Sincerity. Barton was always sincere. He once dropped a million dollar advertising account because he didn't support the client. That sincerity came through in everything he wrote. Readers could pick up on it.

Finally, Barton's letters were "... phrased in terms of the other man's interest." Barton said your letters had to go straight to the reader's selfish interest. He said the favorite song of every reader is "I Love Me." As Barton said in 1924, "The reader is interested first of all in himself... Tie your appeal up to his own interests."

The next time you have to write a sales letter, consider Barton's formula. It helped him write letters that are still talked about today, and it helps me write letters that are making my clients rich. Now use it and see what the formula will do for YOU!

Marketing specialist Joe "Mr. Fire!" Vitale is the author of nine books, including "Hypnotic Writing," which answers the question, "What will *you* do when you learn to hypnotize people with the power of words alone and get them to obey your commands?"


The Easiest Way to Write Anything
By Joe Vitale

You've got something to say. You know it. Your associates know it.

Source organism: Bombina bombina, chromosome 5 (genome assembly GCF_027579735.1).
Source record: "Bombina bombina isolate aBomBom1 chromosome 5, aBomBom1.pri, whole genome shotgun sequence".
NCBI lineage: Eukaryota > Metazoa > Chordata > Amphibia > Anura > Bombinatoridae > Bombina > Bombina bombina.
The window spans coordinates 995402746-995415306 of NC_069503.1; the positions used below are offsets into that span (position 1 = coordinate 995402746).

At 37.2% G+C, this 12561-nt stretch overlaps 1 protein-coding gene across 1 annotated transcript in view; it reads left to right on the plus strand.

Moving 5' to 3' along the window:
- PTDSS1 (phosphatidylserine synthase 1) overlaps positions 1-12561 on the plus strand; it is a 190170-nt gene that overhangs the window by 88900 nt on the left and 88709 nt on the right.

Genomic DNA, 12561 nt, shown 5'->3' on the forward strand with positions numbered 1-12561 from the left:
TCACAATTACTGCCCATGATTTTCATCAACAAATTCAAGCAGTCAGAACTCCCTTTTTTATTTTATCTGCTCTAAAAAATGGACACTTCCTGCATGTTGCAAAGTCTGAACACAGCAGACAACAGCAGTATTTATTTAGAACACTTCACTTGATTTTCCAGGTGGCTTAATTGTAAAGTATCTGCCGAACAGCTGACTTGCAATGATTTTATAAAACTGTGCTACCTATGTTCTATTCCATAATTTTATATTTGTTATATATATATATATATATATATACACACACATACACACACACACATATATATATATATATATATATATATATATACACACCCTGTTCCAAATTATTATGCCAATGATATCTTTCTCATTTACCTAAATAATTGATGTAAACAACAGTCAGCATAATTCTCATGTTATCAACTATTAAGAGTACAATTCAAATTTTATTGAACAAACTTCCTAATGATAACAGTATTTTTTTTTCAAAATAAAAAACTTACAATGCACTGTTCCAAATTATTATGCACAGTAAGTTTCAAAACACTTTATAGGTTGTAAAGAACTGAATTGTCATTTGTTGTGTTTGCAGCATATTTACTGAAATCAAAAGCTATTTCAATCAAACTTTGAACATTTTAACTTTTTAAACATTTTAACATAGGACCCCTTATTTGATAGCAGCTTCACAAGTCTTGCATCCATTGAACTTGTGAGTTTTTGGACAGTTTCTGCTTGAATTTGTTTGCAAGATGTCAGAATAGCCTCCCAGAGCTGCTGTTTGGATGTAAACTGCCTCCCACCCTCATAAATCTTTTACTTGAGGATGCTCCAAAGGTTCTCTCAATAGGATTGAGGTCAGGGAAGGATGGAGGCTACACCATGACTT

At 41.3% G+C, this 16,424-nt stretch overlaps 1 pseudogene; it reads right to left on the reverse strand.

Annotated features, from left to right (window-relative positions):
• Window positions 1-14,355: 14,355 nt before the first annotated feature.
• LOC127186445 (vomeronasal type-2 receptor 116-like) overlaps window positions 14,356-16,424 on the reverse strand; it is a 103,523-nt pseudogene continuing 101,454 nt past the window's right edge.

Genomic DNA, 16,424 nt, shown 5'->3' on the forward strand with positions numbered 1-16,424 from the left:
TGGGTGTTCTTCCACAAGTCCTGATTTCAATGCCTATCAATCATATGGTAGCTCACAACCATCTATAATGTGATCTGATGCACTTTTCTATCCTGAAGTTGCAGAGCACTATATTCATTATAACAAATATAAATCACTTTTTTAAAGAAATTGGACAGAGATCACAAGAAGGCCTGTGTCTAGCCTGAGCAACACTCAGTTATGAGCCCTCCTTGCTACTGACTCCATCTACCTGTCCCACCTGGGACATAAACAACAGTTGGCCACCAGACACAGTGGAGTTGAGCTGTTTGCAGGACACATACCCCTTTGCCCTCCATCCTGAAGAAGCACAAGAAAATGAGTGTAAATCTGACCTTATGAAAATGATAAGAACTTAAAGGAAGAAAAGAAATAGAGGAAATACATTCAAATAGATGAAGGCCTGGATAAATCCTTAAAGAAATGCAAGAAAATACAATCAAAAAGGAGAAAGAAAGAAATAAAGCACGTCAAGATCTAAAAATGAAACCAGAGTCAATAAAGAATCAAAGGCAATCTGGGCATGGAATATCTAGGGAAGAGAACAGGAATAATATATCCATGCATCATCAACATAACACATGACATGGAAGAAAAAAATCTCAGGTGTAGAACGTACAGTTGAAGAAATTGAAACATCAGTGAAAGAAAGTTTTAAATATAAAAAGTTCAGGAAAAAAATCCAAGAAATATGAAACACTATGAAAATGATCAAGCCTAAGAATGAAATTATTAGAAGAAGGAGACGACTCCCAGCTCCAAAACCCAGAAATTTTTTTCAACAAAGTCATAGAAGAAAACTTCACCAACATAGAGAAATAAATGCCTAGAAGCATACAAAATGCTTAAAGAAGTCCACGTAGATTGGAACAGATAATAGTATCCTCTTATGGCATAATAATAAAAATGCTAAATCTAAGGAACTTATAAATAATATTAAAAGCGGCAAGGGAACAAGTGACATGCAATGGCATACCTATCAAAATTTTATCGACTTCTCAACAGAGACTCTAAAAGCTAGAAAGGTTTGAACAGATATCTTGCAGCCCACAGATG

But you don't regard yourself as "a writer."

How are you going to express your wisdom?

How will you communicate your thoughts?

Yes, you can follow the path of J.Paul Getty, Lee Iaccocoa, and Donald Trump and hire someone to write your words. That works. (And I'm available should you want to talk about hiring me as your ghostwriter.) :)

But there is an easier way.

I call this the "two step" because that's all there is to it.

Here's the secret in a nutshell:

Step one is state your principle. Step two is illustrate it.

Pretty simple dance routine, right? Yet you can use this method to write ANY type of nonfiction---whether it's your life story, a school paper, an executive brief, or a full length scholarly book. (Actually, the scholars sorely need this method. They're too stuffy!)

I was reminded of this method while reading a book from the 1940's. I noticed that throughout the book the author would make a statement and then illustrate it with a story. The more I thought about it, I felt this was the easiest way to write anything.

Here's how it works:

1. Make a list of the ideas you want to communicate. Pretend these are laws, rules, insights, commandments, theories, or whatever will work for you. What you're looking for is a list of messages.

For example, I was working with a Houston body-mind therapist and I told him about this method. I said, "One of your messages is that people can have whatever they want, as long as they aren't attached to how they get it." He nodded.

"Another message of yours is that the energy we put out is the result we get." He nodded again.